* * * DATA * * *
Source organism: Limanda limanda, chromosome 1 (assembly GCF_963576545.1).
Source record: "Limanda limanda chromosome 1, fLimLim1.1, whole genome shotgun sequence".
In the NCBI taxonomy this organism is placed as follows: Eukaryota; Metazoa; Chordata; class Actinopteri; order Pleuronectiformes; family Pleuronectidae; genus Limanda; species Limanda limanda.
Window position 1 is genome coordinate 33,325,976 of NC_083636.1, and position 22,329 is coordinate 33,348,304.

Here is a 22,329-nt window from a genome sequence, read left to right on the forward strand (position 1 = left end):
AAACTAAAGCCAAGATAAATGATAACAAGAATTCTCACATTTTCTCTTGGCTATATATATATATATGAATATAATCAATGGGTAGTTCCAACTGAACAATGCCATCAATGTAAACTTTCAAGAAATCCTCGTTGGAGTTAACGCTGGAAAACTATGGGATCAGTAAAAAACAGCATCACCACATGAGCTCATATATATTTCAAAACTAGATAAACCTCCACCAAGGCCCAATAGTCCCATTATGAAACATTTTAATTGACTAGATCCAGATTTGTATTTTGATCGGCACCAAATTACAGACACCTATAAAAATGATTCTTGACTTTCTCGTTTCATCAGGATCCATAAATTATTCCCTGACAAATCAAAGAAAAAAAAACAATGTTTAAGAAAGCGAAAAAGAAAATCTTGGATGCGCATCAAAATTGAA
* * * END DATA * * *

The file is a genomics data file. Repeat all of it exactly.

Source organism: Limanda limanda, chromosome 1 (assembly GCF_963576545.1).
Source record: "Limanda limanda chromosome 1, fLimLim1.1, whole genome shotgun sequence".
In the NCBI taxonomy this organism is placed as follows: Eukaryota; Metazoa; Chordata; class Actinopteri; order Pleuronectiformes; family Pleuronectidae; genus Limanda; species Limanda limanda.
Window position 1 is genome coordinate 33,325,976 of NC_083636.1, and position 22,329 is coordinate 33,348,304.

Here is a 22,329-nt window from a genome sequence, read left to right on the forward strand (position 1 = left end):
AAACTAAAGCCAAGATAAATGATAACAAGAATTCTCACATTTTCTCTTGGCTATATATATATATATGAATATAATCAATGGGTAGTTCCAACTGAACAATGCCATCAATGTAAACTTTCAAGAAATCCTCGTTGGAGTTAACGCTGGAAAACTATGGGATCAGTAAAAAACAGCATCACCACATGAGCTCATATATATTTCAAAACTAGATAAACCTCCACCAAGGCCCAATAGTCCCATTATGAAACATTTTAATTGACTAGATCCAGATTTGTATTTTGATCGGCACCAAATTACAGACACCTATAAAAATGATTCTTGACTTTCTCGTTTCATCAGGATCCATAAATTATTCCCTGACAAATCAAAGAAAAAAAAACAATGTTTAAGAAAGCGAAAAAGAAAATCTTGGATGCGCATCAAAATTGAA